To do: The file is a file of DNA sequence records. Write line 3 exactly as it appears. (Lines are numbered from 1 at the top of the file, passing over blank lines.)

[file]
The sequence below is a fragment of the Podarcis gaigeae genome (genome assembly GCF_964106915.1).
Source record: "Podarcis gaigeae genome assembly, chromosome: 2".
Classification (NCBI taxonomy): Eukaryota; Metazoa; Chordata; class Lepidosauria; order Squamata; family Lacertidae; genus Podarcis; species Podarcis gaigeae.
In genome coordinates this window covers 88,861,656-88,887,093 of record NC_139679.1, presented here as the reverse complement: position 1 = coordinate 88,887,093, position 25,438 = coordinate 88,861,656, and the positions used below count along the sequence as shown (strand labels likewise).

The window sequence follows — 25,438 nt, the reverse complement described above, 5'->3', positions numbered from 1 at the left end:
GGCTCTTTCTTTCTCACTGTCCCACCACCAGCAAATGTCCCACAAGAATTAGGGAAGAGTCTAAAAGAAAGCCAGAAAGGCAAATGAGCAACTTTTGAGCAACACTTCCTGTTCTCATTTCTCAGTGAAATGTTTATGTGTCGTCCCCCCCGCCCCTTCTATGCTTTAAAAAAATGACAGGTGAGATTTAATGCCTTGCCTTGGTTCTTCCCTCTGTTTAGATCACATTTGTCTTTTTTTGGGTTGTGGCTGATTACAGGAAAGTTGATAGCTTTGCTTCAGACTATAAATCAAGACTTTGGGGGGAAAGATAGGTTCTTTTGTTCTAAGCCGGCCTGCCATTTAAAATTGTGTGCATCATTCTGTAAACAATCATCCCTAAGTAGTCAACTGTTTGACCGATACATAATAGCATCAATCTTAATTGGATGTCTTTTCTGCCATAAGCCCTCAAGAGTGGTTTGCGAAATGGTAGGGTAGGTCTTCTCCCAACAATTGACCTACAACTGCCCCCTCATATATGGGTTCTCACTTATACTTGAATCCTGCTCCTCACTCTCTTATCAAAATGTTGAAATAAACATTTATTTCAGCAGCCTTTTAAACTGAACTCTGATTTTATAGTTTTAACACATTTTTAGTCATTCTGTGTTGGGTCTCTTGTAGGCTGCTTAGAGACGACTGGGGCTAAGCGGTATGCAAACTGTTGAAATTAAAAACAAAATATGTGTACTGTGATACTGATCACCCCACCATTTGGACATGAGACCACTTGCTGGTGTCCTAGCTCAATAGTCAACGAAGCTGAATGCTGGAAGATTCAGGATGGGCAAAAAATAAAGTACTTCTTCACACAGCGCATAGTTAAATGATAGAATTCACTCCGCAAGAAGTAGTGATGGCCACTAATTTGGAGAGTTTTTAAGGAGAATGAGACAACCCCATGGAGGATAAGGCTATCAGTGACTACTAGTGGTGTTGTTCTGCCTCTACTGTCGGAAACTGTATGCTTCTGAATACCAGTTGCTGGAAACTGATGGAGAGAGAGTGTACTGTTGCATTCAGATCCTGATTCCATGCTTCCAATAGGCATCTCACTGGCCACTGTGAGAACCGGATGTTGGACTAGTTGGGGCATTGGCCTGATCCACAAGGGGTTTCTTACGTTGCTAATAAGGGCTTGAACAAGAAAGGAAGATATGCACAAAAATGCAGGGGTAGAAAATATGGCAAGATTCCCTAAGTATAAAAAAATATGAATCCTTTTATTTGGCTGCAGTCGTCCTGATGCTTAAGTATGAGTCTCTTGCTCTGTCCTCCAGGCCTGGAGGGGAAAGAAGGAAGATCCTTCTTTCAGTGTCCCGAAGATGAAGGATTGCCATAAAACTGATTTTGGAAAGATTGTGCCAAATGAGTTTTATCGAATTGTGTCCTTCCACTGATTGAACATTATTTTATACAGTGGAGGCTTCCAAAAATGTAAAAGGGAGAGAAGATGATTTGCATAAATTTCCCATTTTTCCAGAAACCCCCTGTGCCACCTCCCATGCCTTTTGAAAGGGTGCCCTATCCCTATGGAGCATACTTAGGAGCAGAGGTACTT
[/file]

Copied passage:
Classification (NCBI taxonomy): Eukaryota; Metazoa; Chordata; class Lepidosauria; order Squamata; family Lacertidae; genus Podarcis; species Podarcis gaigeae.